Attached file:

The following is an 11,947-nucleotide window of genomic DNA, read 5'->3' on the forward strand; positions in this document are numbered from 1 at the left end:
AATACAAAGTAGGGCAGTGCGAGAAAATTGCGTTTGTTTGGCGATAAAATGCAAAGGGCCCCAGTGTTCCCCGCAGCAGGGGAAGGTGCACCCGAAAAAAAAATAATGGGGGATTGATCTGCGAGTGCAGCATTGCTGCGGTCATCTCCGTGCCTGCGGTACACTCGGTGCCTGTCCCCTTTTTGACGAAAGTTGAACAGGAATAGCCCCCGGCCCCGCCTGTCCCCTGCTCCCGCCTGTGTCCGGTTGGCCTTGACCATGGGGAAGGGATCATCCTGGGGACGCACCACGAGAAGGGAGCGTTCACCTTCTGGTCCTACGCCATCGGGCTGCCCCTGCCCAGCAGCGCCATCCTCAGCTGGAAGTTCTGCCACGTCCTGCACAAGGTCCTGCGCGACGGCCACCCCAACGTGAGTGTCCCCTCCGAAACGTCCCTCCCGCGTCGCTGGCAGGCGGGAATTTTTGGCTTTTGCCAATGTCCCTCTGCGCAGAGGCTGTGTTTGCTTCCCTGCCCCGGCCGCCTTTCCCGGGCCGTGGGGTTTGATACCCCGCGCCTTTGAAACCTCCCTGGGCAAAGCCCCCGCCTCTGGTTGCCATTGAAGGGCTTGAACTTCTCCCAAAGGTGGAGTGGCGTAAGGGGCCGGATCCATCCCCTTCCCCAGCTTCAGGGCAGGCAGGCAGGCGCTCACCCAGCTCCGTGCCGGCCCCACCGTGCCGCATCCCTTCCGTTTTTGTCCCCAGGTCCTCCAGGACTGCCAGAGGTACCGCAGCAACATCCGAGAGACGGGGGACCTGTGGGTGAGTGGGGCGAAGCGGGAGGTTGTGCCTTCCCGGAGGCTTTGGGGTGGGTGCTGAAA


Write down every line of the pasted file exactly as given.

The following is an 11,947-nucleotide window of genomic DNA, read 5'->3' on the forward strand; positions in this document are numbered from 1 at the left end:
AATACAAAGTAGGGCAGTGCGAGAAAATTGCGTTTGTTTGGCGATAAAATGCAAAGGGCCCCAGTGTTCCCCGCAGCAGGGGAAGGTGCACCCGAAAAAAAAATAATGGGGGATTGATCTGCGAGTGCAGCATTGCTGCGGTCATCTCCGTGCCTGCGGTACACTCGGTGCCTGTCCCCTTTTTGACGAAAGTTGAACAGGAATAGCCCCCGGCCCCGCCTGTCCCCTGCTCCCGCCTGTGTCCGGTTGGCCTTGACCATGGGGAAGGGATCATCCTGGGGACGCACCACGAGAAGGGAGCGTTCACCTTCTGGTCCTACGCCATCGGGCTGCCCCTGCCCAGCAGCGCCATCCTCAGCTGGAAGTTCTGCCACGTCCTGCACAAGGTCCTGCGCGACGGCCACCCCAACGTGAGTGTCCCCTCCGAAACGTCCCTCCCGCGTCGCTGGCAGGCGGGAATTTTTGGCTTTTGCCAATGTCCCTCTGCGCAGAGGCTGTGTTTGCTTCCCTGCCCCGGCCGCCTTTCCCGGGCCGTGGGGTTTGATACCCCGCGCCTTTGAAACCTCCCTGGGCAAAGCCCCCGCCTCTGGTTGCCATTGAAGGGCTTGAACTTCTCCCAAAGGTGGAGTGGCGTAAGGGGCCGGATCCATCCCCTTCCCCAGCTTCAGGGCAGGCAGGCAGGCGCTCACCCAGCTCCGTGCCGGCCCCACCGTGCCGCATCCCTTCCGTTTTTGTCCCCAGGTCCTCCAGGACTGCCAGAGGTACCGCAGCAACATCCGAGAGACGGGGGACCTGTGGGTGAGTGGGGCGAAGCGGGAGGTTGTGCCTTCCCGGAGGCTTTGGGGTGGGTGCTGAAA